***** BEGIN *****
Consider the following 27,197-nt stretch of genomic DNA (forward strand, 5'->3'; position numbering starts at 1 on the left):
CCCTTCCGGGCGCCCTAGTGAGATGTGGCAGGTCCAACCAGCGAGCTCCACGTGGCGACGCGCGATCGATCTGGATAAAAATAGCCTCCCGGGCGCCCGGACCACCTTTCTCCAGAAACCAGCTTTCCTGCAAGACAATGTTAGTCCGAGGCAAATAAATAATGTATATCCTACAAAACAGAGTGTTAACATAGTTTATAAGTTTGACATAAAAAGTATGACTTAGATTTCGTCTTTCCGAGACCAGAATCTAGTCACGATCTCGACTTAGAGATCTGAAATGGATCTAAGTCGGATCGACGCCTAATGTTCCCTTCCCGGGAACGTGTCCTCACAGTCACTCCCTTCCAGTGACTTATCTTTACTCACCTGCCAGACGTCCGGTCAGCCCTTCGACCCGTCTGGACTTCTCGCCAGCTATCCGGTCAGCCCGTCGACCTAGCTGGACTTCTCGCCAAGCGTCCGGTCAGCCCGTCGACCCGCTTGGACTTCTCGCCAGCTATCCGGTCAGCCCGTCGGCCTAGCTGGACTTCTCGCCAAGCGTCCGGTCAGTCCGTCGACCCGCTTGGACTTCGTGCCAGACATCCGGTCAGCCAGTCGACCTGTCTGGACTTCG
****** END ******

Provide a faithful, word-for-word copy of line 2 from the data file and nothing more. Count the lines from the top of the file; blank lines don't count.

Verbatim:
CCCTTCCGGGCGCCCTAGTGAGATGTGGCAGGTCCAACCAGCGAGCTCCACGTGGCGACGCGCGATCGATCTGGATAAAAATAGCCTCCCGGGCGCCCGGACCACCTTTCTCCAGAAACCAGCTTTCCTGCAAGACAATGTTAGTCCGAGGCAAATAAATAATGTATATCCTACAAAACAGAGTGTTAACATAGTTTATAAGTTTGACATAAAAAGTATGACTTAGATTTCGTCTTTCCGAGACCAGAATCTAGTCACGATCTCGACTTAGAGATCTGAAATGGATCTAAGTCGGATCGACGCCTAATGTTCCCTTCCCGGGAACGTGTCCTCACAGTCACTCCCTTCCAGTGACTTATCTTTACTCACCTGCCAGACGTCCGGTCAGCCCTTCGACCCGTCTGGACTTCTCGCCAGCTATCCGGTCAGCCCGTCGACCTAGCTGGACTTCTCGCCAAGCGTCCGGTCAGCCCGTCGACCCGCTTGGACTTCTCGCCAGCTATCCGGTCAGCCCGTCGGCCTAGCTGGACTTCTCGCCAAGCGTCCGGTCAGTCCGTCGACCCGCTTGGACTTCGTGCCAGACATCCGGTCAGCCAGTCGACCTGTCTGGACTTCG